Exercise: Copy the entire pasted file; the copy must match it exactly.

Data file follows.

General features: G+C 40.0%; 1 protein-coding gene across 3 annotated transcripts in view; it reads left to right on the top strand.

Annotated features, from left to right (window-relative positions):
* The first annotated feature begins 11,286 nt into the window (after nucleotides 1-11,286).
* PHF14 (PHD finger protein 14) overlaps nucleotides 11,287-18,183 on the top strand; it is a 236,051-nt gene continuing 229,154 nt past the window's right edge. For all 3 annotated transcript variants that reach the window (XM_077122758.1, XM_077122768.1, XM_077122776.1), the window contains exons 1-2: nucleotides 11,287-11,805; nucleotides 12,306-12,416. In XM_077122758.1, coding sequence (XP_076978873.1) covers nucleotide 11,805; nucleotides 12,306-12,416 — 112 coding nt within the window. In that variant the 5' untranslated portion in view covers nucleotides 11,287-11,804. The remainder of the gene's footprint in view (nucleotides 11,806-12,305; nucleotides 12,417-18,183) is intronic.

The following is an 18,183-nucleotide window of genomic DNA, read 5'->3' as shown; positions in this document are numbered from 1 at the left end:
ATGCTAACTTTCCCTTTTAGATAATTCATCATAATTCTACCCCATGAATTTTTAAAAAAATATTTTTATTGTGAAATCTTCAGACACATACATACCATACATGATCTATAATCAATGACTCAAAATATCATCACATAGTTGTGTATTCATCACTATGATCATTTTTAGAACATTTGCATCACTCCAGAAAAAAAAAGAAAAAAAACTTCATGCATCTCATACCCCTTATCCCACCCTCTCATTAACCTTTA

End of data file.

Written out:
General features: G+C 40.0%; 1 protein-coding gene across 3 annotated transcripts in view; it reads left to right on the top strand.

Annotated features, from left to right (window-relative positions):
* The first annotated feature begins 11,286 nt into the window (after nucleotides 1-11,286).
* PHF14 (PHD finger protein 14) overlaps nucleotides 11,287-18,183 on the top strand; it is a 236,051-nt gene continuing 229,154 nt past the window's right edge. For all 3 annotated transcript variants that reach the window (XM_077122758.1, XM_077122768.1, XM_077122776.1), the window contains exons 1-2: nucleotides 11,287-11,805; nucleotides 12,306-12,416. In XM_077122758.1, coding sequence (XP_076978873.1) covers nucleotide 11,805; nucleotides 12,306-12,416 — 112 coding nt within the window. In that variant the 5' untranslated portion in view covers nucleotides 11,287-11,804. The remainder of the gene's footprint in view (nucleotides 11,806-12,305; nucleotides 12,417-18,183) is intronic.

The following is an 18,183-nucleotide window of genomic DNA, read 5'->3' as shown; positions in this document are numbered from 1 at the left end:
ATGCTAACTTTCCCTTTTAGATAATTCATCATAATTCTACCCCATGAATTTTTAAAAAAATATTTTTATTGTGAAATCTTCAGACACATACATACCATACATGATCTATAATCAATGACTCAAAATATCATCACATAGTTGTGTATTCATCACTATGATCATTTTTAGAACATTTGCATCACTCCAGAAAAAAAAAGAAAAAAAACTTCATGCATCTCATACCCCTTATCCCACCCTCTCATTAACCTTTA